In May 2015, I began writing to an inmate through the organization Circle of Love Inside, founded by Mata Amritanandamayi, a renowned humanitarian affectionately known as Amma (Mother), or The Hugging Saint. I had heard of the program from a friend who had been writing to inmates for five years and enthusiastically endorsed it. I was looking for way to serve, and I had been concerned with the problems associated with mass incarceration in the United States for some time. Yet, I had no idea how powerful this simple form of service could be.
What is Circle of Love Inside?
Circle of Love Inside is an outreach program designed to connect volunteers with incarcerated individuals throughout the United States. Inmates request a pen-pal with whom they can establish a supportive and uplifting relationship through the simple, yet profound, act of letter writing. It is not a dating service and the boundaries are clear–the purpose is to support and to inspire. Its purpose is not to proselytize or promote a specific spiritual teaching, and inmates of all (or no) religions participate. Yet, we are encouraged to share our stories and of course, spirituality can be an important part of the letter writing conversation.
Snail-mail can be fun
Today, when writing letters is a lost art and email and texting have become the vehicle for staying in touch, being a pen-pal can become a priceless opportunity. It came as a surprise to me that both writing and receiving snail-mail could be so rewarding. It had been years since I’d written a letter–but it brought back the excitement of waiting for a hand written letter in an envelop. Most importantly, getting to know an inmate as a human being has been an enriching and profound experience for me and for others I know. It can be a journey where both volunteers and inmates are able to bring spiritual gifts to a unique relationship with individuals who we would never have met otherwise. In many cases, prisoners do not have outside family or support. So, it’s gratifying to know that receiving our letters from the “outside” can make an enormous difference in their lives.
What have I learned?
So, what have I learned by being a prisoner’s pen-pal? I have gotten to know a human being who has been labeled by society as a “criminal.” But to me, he is a person of value with so much potential to grow. This young man, who is only 27 yrs. old, lives in a cell the size of a parking space without human contact. This is the form of torture prevalent in our prison system called “solitary confinement.” It is known for causing mental and physical harm that is irreversible.
“The United Nations agrees. Back in 2011 it issued a report claiming that long-term solitary isolation is a form of torture — a cruel, inhuman, and degrading treatment prohibited by international law. The report made special reference to the United States’ use of supermax prisons as a violation. ” George Dvorsky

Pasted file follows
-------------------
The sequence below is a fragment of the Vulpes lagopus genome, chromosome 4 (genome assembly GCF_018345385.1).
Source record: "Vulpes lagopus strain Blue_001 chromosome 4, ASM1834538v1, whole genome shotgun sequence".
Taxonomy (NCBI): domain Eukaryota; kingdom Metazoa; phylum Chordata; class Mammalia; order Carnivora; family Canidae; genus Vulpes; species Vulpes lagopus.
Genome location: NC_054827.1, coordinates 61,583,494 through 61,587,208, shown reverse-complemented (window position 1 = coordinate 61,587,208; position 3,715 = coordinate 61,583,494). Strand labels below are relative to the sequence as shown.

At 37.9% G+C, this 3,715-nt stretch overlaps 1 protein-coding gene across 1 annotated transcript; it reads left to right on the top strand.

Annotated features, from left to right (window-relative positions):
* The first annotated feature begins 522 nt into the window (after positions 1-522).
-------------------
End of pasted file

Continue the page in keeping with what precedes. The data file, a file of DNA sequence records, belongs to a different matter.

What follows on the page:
- I have learned inmates should not be defined by their crimes and flaws–like the rest of us, they are humans embarked on one of the most challenging paths of existence–the human journey.
- I have learned our playing field in society is uneven and that makes a difference in what choices we will make.
- I have learned society needs to address the gap between the rich and the poor and stop ignoring the social issues that guarantee crime. Some of us have been born into poverty, or become mentally ill, or have been victims of severe neglect and abuse.
Yet, I believe in redemption and in rehabilitation. I believe in healing. I believe we have a moral responsibility to treat lives as sacred. It is time we, as citizens of a country with more incarcerated individuals than any other country in the world, recognize the dark “shadow” of our society. We have to stop ignoring the the social inequality that often leads to despair and eventually to crime.
“The United States is the world’s leader in incarceration with 2.2 million people currently in the nation’s prisons or jails — a 500% increase over the past thirty years. These trends have resulted in prison overcrowding and state governments being overwhelmed by the burden of funding a rapidly expanding penal system, despite increasing evidence that large-scale incarceration is not the most effective means of achieving public safety.” sentencingproject.org
Our prisons are filled with bright and talented individuals who are capable of being rehabilitated. My pen-pal writes poetry, draws, paints, reads books, meditates and prays. My eyes are now wide open to the struggles of those whose daily existence is so harsh I could not bear it for one day.
Pope Francis, on his recent visit to the United States, called for reform when he said,
“All Christians and people of goodwill are called today to fight not only for the abolition of the death penalty be it legal or illegal, in all of its forms, but also for the improvement of prison conditions in the respect of the human dignity of those who have been deprived of freedom,” Francis said, “I link this to the death sentence. In the Penal Code of the Vatican, the sanction of life sentence is no more. A life sentence is a death sentence which is concealed.” Pope Francis
The Man in Front of Me
I stare at the man in front of me.
He parts his lips and asks, Why have you become my enemy?
That was never my intention, I respond.
But you’ve hurt me, your daughter, your brothers, sisters, and your mom.
I stare at the man in front of me with nothing to say.
He parts his lips again, Do you expect it to all just go away?
I cast my eyes away from the man, wanting to hide.
Look me in the eyes, or are you that full of pride?
I finally turn and begin to walk away.
I love you, I hear him say.
I slowly turn to find tears rolling down the man’s face.
I love you, but you can’t seem to to find your place.
I look at he man in the mirror and say,
I’m lost but will find my place one day.
Collage Card by KartiArt